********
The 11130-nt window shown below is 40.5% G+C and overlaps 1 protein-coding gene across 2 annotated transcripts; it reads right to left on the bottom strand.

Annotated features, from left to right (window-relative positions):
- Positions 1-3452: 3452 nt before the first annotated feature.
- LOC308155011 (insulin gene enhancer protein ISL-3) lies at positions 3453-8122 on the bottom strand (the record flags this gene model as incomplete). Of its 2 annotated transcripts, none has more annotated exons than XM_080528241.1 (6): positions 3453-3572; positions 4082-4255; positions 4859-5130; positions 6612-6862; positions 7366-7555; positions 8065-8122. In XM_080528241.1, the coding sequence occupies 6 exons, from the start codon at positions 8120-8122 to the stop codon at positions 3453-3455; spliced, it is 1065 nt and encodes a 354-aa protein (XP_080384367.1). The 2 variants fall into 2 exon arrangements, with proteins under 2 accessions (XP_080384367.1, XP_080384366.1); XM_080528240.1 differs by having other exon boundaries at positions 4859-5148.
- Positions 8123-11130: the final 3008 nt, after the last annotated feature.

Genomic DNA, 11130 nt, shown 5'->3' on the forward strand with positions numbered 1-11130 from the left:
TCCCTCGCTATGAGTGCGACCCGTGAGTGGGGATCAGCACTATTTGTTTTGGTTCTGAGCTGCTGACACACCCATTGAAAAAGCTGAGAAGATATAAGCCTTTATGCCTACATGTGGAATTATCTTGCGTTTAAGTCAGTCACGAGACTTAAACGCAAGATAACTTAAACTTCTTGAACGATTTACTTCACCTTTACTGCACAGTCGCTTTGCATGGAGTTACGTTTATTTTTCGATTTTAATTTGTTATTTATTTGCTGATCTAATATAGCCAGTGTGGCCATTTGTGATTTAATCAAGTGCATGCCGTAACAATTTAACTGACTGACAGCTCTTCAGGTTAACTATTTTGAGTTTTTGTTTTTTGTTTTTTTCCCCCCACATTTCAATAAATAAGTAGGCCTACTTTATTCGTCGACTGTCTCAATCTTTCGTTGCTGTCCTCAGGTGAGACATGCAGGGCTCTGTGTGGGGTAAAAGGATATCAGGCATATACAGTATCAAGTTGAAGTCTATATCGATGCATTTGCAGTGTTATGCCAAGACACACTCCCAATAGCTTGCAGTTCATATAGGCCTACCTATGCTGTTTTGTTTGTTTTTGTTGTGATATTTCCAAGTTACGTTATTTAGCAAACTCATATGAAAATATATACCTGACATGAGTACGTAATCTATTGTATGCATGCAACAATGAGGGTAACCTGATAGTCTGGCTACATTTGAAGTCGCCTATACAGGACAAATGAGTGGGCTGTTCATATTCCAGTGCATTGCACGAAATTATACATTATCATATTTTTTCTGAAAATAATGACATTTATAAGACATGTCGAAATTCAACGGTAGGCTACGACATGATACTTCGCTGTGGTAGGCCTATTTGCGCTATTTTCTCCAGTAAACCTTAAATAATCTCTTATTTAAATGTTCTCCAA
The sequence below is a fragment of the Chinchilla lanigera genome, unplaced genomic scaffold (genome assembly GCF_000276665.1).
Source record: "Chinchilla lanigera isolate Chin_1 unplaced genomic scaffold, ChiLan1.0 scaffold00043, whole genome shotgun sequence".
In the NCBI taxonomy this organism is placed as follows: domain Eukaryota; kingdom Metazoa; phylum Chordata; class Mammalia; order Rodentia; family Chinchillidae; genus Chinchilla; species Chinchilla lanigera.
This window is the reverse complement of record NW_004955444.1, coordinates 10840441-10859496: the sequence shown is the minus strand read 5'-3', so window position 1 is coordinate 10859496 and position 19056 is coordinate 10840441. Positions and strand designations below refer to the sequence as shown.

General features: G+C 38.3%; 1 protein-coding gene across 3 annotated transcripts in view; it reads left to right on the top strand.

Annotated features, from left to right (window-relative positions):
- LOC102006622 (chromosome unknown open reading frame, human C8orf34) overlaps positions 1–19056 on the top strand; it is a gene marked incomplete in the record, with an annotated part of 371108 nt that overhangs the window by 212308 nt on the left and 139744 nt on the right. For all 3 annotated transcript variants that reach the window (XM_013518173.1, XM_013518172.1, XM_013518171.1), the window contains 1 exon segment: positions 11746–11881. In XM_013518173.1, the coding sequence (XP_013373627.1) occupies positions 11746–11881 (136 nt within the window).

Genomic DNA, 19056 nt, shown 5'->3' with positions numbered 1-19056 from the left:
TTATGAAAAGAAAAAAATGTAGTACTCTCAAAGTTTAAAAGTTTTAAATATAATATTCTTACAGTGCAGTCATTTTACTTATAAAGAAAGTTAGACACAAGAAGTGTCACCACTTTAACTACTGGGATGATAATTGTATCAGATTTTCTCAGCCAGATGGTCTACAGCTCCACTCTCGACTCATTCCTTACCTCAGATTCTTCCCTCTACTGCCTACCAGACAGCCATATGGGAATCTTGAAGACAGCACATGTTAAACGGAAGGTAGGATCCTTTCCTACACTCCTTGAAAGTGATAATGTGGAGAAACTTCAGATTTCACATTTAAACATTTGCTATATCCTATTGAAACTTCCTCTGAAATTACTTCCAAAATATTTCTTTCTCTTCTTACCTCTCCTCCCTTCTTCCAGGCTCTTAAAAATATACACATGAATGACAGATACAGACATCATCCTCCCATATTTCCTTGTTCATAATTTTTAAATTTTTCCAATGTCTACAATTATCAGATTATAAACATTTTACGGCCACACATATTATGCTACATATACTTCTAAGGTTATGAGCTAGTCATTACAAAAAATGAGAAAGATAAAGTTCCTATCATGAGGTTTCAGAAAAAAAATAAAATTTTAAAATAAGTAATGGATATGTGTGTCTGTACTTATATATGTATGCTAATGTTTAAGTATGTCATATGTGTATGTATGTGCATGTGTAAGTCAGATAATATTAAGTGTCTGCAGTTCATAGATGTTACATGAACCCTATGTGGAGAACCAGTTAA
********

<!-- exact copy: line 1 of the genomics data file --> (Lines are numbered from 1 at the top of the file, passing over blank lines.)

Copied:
The 11130-nt window shown below is 40.5% G+C and overlaps 1 protein-coding gene across 2 annotated transcripts; it reads right to left on the bottom strand.